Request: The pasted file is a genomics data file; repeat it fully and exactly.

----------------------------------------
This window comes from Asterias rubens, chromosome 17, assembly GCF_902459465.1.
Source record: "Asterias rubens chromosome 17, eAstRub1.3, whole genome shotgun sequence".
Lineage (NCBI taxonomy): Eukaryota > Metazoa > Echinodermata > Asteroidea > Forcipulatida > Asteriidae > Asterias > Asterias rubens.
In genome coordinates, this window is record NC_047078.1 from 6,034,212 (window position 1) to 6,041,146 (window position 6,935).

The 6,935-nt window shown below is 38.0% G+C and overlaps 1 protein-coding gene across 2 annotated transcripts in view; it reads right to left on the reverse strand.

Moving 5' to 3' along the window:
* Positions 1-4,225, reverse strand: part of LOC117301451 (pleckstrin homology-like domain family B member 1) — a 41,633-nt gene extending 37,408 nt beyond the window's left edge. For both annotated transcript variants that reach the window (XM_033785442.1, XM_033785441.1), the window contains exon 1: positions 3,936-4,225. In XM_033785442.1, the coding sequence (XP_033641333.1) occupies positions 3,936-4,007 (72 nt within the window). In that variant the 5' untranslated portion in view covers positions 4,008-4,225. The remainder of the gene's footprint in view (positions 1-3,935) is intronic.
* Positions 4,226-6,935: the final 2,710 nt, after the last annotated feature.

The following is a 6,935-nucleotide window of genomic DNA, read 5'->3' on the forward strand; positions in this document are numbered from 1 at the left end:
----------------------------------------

This window comes from Asterias rubens, chromosome 17, assembly GCF_902459465.1.
Source record: "Asterias rubens chromosome 17, eAstRub1.3, whole genome shotgun sequence".
Lineage (NCBI taxonomy): Eukaryota > Metazoa > Echinodermata > Asteroidea > Forcipulatida > Asteriidae > Asterias > Asterias rubens.
In genome coordinates, this window is record NC_047078.1 from 6,034,212 (window position 1) to 6,041,146 (window position 6,935).

The 6,935-nt window shown below is 38.0% G+C and overlaps 1 protein-coding gene across 2 annotated transcripts in view; it reads right to left on the reverse strand.

Moving 5' to 3' along the window:
* Positions 1-4,225, reverse strand: part of LOC117301451 (pleckstrin homology-like domain family B member 1) — a 41,633-nt gene extending 37,408 nt beyond the window's left edge. For both annotated transcript variants that reach the window (XM_033785442.1, XM_033785441.1), the window contains exon 1: positions 3,936-4,225. In XM_033785442.1, the coding sequence (XP_033641333.1) occupies positions 3,936-4,007 (72 nt within the window). In that variant the 5' untranslated portion in view covers positions 4,008-4,225. The remainder of the gene's footprint in view (positions 1-3,935) is intronic.
* Positions 4,226-6,935: the final 2,710 nt, after the last annotated feature.

The following is a 6,935-nucleotide window of genomic DNA, read 5'->3' on the forward strand; positions in this document are numbered from 1 at the left end: